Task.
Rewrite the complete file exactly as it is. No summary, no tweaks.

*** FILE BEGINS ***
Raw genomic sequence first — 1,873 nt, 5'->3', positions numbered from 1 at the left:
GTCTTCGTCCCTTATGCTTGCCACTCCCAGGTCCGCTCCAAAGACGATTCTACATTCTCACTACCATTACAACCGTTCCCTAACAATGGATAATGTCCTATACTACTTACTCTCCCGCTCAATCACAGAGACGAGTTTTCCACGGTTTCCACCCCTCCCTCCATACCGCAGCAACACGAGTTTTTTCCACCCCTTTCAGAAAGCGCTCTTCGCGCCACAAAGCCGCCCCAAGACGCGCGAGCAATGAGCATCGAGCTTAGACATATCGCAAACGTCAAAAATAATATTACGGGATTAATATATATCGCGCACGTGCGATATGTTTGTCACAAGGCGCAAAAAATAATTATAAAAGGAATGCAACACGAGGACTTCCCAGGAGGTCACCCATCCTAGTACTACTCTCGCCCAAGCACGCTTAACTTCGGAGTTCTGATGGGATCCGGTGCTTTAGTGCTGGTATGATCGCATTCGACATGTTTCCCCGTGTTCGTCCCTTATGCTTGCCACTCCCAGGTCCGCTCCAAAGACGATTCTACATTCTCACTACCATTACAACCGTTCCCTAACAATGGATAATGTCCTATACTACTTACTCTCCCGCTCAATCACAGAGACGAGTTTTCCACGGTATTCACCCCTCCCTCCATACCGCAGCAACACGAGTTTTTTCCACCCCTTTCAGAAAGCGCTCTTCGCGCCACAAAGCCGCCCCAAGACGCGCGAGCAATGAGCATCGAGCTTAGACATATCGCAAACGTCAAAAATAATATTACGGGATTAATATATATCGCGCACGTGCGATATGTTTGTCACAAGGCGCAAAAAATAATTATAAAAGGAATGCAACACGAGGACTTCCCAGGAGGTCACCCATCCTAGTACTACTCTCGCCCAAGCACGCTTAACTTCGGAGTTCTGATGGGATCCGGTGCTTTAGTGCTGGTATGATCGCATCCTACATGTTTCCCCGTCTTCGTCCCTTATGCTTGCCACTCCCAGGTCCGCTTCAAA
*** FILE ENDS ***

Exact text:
Raw genomic sequence first — 1,873 nt, 5'->3', positions numbered from 1 at the left:
GTCTTCGTCCCTTATGCTTGCCACTCCCAGGTCCGCTCCAAAGACGATTCTACATTCTCACTACCATTACAACCGTTCCCTAACAATGGATAATGTCCTATACTACTTACTCTCCCGCTCAATCACAGAGACGAGTTTTCCACGGTTTCCACCCCTCCCTCCATACCGCAGCAACACGAGTTTTTTCCACCCCTTTCAGAAAGCGCTCTTCGCGCCACAAAGCCGCCCCAAGACGCGCGAGCAATGAGCATCGAGCTTAGACATATCGCAAACGTCAAAAATAATATTACGGGATTAATATATATCGCGCACGTGCGATATGTTTGTCACAAGGCGCAAAAAATAATTATAAAAGGAATGCAACACGAGGACTTCCCAGGAGGTCACCCATCCTAGTACTACTCTCGCCCAAGCACGCTTAACTTCGGAGTTCTGATGGGATCCGGTGCTTTAGTGCTGGTATGATCGCATTCGACATGTTTCCCCGTGTTCGTCCCTTATGCTTGCCACTCCCAGGTCCGCTCCAAAGACGATTCTACATTCTCACTACCATTACAACCGTTCCCTAACAATGGATAATGTCCTATACTACTTACTCTCCCGCTCAATCACAGAGACGAGTTTTCCACGGTATTCACCCCTCCCTCCATACCGCAGCAACACGAGTTTTTTCCACCCCTTTCAGAAAGCGCTCTTCGCGCCACAAAGCCGCCCCAAGACGCGCGAGCAATGAGCATCGAGCTTAGACATATCGCAAACGTCAAAAATAATATTACGGGATTAATATATATCGCGCACGTGCGATATGTTTGTCACAAGGCGCAAAAAATAATTATAAAAGGAATGCAACACGAGGACTTCCCAGGAGGTCACCCATCCTAGTACTACTCTCGCCCAAGCACGCTTAACTTCGGAGTTCTGATGGGATCCGGTGCTTTAGTGCTGGTATGATCGCATCCTACATGTTTCCCCGTCTTCGTCCCTTATGCTTGCCACTCCCAGGTCCGCTTCAAA